More than 350 vendors are taking over Nathan Philips Square for the city's rebranded art event
TORONTO OUTDOOR ART FAIR at Nathan Phillips Square (100 Queen West), Friday to Saturday (July 6-7), 10 am-7 pm, Sunday (July 8), 10 am-5 pm. Free. torontooutdoor.art.
Founded in 1961, the Toronto Outdoor Art Fair is the city’s longest-running outdoor art fair, allowing visitors to meet and buy directly from emerging and established artists working in painting, sculpture, photography, textiles, ceramics, metal, wood and more. Over 350 vendors take part, including students from OCAD U and U of T Scarborough and Magenta’s Flash Forward program for high school photographers. The Partial Lounge provides a comfy relaxation space and venue for panel discussions, and on Saturday and Sunday the beer garden hosts performances of Calibrate, a contemporary dance piece by Karen Kaeja of Kaeja d’Dance.
Here are 10 booths to hit at the fair.
Toronto-based illustrator/designer Watch is drawn to simplified forms and flat graphic lines and shapes. His colourful acrylic-paint images of interiors rendered in flattened perspective are filled with assemblages of quirky objects that create lively, all-over patterns. He cites artists who mine popular culture – including KAWS, Hiroshi Nakamura and Margaret Kilgallen – as influences. Viewers don’t need to get all of his cultural references, he says, to “enjoy the amount of care and detail that goes into each piece.”
A Cuban-born and -educated artist now based in Brampton, Rosa paints figures and animals in her preferred medium of acrylics, often using a humorous, kinda folk art or cartoony style. Drawing on her Caribbean heritage, she crafts images that explore human interaction with nature on land and sea. Favourite artists include “Frida Kahlo, Leonora Carrington and Henri Rousseau, because,” she says, “their work is questioning, disquieting and complex.”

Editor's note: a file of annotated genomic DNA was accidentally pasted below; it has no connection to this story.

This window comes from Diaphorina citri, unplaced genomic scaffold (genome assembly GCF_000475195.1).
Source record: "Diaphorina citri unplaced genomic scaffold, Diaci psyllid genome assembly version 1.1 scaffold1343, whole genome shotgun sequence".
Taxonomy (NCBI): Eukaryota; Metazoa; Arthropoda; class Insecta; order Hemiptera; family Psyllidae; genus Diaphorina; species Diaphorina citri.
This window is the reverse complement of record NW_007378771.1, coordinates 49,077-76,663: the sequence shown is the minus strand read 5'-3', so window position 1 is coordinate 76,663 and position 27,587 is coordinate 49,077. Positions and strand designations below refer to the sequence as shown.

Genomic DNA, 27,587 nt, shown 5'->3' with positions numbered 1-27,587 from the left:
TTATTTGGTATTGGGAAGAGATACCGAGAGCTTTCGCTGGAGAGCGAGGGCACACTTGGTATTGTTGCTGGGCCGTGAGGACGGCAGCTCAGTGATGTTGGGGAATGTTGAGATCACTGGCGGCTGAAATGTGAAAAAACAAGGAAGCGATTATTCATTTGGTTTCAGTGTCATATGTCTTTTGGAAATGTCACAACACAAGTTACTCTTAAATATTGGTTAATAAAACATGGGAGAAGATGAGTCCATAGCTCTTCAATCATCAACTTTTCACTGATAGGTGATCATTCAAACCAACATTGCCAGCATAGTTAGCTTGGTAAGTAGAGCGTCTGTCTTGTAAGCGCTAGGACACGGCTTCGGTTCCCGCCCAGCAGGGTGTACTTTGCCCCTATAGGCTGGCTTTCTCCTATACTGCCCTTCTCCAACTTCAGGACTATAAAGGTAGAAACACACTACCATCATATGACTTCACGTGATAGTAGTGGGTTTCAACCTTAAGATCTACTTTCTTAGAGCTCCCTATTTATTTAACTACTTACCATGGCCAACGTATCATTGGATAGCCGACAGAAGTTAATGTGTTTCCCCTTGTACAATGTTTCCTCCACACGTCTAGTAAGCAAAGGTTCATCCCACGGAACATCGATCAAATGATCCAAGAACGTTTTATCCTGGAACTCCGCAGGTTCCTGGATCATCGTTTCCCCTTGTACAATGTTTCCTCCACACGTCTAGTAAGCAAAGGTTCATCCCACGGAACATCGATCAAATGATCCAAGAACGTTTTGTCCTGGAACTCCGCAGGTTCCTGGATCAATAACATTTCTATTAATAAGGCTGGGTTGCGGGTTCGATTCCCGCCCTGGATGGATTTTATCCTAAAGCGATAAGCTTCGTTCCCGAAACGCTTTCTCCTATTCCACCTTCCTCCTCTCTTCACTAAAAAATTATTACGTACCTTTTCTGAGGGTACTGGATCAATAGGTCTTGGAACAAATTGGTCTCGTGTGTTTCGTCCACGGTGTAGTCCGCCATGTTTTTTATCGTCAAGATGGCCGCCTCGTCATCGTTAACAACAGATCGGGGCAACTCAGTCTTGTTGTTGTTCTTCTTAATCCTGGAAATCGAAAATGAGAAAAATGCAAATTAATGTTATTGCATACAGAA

A recent OCAD grad, Elycia SFA reinterprets paper items – snapshots, postcards, notebook paper, envelopes – in woven textiles, lending humour and pathos to everyday objects. Before learning to weave, her practice was rooted in drawing, and she describes her current art as “drawing with thread.” She says the work “explores personal narrative and the de/reconstruction of memory, nostalgia and loss.” She admires Toronto artists Dorie Millerson and Amanda McCavour, who also work with thread.
Shrestha’s trippy, surreal heads are heavily encrusted with beads and textiles recycled from abandoned craft projects found at thrift stores and yard sales. “These objects have a history of their own,” she says, “and ignite in me feelings of reverence and nostalgia, propelling me to weave together elements that otherwise may never have met.” She names Chicago textile artist Ebony G. Patterson and Mexico-born New York bead sculptor Raúl de Nieves as kindred spirits.
Toronto-based, Seoul-born oil painter Kim says her images – which recall classical portraiture or antique photos and often depict sad or wistful figures holding mysterious props – emerge intuitively during the painting process. She is learning from Renaissance old masters, who she says “were more patient and paid keen attention to how colour, tone, level of transparency and opacity of paint interact on the canvas.” She hopes viewers will forge their own intuitive connection with her work.
Currently studying illustration at OCAD, Chan picked up a love of printmaking from children’s books. Her colourful 2D images, which use flattened perspective and shapes with tonal texturing, tell stories about our interaction with nature in the past, present or future. Artists from the Bauhaus like László Moholy-Nagy inspired her to combine graphic design with lithography and to adapt lithographic effects for the computer. She says her work appeals to “individuals who are aware of today’s societal problems.”